The recent escalation of tensions in the Aegean has the potential to strengthen the political bond between Greece and its Western allies, as well as forcing the EU to move from threats to sanctions against Turkey. Turkish President Recep Tayyip Erdogan will try to keep tensions high enough to present a heroic front to his Islamist / nationalist base, but not high enough to trigger EU sanctions.
David L. Phillips, Director of the Peace and Rights Building Program at the Institute for the Study of Human Rights at Columbia University, recently said:
“On the first anniversary of the Turkish invasion and occupation of Rojava (northeastern Syria), Erdogan seeks to distract the Turks from Turkey’s failed democracy and the faltering domestic economy through war in Syria, Iraq, Libya, Somalia and the Eastern Mediterranean. Turkey and its jihadist satellites are also threatening another Armenian genocide, targeting the Armenians in Nagorno-Karabakh.
NATO is more than a security alliance. It is a coalition of countries with shared values. Turkey, under the Erdogan dictatorship, is Islamist, anti-American and hostile to Europe. Turkey’s application to join NATO would be dropped immediately if applied today. “
Phillips was one of the signatories of the statement “It is time to break with Erdogan”, published on October 9 by the director of Justice for Kurds, Thomas S. Kaplan, and President Bernard-Henri Lévy, in a double-page section of the New York Times.
A few days after the Times statement was released, the tug of war in the Aegean and Mediterranean Seas became even more tense between traditional rivals Turkey and Greece. Athens declared a NAVTEX [aviso de navegación] for shooting exercises in the Aegean covering a period including October 29, Turkey’s national day. Ankara responded by declaring its own NAVTEX in the Aegean for October 28 and decided to send its reconnaissance vessel Oruç Reis to the disputed continental shelf, just 6.5 nautical miles from the Greek island of Castelórizo.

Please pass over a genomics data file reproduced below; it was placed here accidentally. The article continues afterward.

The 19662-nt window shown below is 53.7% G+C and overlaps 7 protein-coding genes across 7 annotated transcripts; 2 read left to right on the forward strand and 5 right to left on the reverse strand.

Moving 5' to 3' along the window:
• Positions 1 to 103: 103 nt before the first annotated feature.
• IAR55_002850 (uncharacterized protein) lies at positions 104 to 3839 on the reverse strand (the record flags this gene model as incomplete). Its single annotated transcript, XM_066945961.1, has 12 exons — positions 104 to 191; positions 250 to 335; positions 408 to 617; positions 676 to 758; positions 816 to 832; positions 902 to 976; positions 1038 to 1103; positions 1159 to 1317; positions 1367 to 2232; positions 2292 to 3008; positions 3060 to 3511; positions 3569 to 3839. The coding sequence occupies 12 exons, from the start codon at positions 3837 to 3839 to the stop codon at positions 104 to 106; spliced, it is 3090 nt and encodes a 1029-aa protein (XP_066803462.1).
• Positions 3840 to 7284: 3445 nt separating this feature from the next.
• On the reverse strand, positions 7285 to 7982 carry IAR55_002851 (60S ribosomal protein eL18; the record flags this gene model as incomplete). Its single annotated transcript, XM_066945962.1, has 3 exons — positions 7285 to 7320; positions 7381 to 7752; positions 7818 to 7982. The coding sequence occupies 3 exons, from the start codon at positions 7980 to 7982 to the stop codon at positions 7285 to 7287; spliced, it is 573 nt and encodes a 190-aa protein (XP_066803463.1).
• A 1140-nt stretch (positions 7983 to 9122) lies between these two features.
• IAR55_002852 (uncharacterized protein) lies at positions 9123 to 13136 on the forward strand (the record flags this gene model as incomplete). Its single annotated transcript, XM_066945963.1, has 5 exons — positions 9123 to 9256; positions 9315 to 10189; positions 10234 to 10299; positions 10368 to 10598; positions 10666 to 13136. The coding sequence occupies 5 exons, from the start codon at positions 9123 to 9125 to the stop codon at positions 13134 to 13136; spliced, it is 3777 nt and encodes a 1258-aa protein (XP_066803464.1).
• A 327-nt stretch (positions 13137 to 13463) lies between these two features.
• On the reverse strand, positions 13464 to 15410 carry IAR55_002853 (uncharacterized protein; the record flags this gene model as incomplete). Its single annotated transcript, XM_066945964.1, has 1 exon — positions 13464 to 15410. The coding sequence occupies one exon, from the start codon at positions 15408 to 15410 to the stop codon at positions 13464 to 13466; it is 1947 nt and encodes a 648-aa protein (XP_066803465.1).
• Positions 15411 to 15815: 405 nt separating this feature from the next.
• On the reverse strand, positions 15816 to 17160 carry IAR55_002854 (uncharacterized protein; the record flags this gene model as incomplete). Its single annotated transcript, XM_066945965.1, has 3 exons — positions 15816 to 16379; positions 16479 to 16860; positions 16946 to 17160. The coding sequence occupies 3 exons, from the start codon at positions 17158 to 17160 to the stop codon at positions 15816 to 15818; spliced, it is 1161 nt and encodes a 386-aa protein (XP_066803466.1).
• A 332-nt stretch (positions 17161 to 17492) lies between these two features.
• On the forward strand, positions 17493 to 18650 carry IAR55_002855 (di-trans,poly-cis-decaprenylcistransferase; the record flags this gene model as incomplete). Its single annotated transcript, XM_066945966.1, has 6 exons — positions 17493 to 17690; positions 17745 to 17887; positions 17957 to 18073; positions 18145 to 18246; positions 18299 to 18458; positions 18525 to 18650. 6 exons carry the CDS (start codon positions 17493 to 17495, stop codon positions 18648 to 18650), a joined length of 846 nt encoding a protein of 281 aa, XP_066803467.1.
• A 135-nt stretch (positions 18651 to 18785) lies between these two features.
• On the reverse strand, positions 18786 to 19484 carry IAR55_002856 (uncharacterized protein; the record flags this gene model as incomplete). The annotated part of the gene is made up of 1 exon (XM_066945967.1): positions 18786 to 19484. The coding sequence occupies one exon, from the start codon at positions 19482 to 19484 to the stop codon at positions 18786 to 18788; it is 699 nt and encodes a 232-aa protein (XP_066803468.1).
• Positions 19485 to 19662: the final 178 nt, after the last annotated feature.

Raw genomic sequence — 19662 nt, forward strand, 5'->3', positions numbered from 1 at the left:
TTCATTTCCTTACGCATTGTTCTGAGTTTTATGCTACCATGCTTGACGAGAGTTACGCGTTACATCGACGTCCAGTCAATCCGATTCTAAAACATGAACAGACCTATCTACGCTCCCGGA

This escalation has the potential to increase the political link between Greece and its Western allies, as well as forcing the EU to move from threatening sanctions to actually sanctioning Turkey.
On October 14, German Foreign Minister Heiko Maas canceled his planned trip to Ankara to show solidarity and support. “[…] that Greece has us, all in the European Union and Germany. “He also reminded his audience that the NAVTEX crisis with Turkey will be discussed at the next EU summit, a hint of possible sanctions.
The US State Department called the Turkish move a “calculated provocation.” “Turkey’s announcement unilaterally increases tensions in the region and deliberately complicates the resumption of crucial exploratory talks between our NATO allies Greece and Turkey,” spokesman Morgan Ortagus said in a statement. “Coercion, threats, intimidation and military activity will not resolve the tensions in the eastern Mediterranean.”
Erdogan has ideological, diplomatic and pragmatic reasons for climbing. Ideologically, his dogmatic Islamism is inherently anti-Western. He loves to portray any dispute through the lens of unsophisticated parochialism that can be summed up in the phrase “We are good Muslims who oppose infidels.” He will try to keep tensions high enough to show a heroic front to his Islamist / Nationalist party supporters, but not so high as to provoke EU sanctions at a time when Turkey’s economy is in crisis. On the pragmatic level, Erdogan knows that any foreign confrontation will increase his approval rating at home.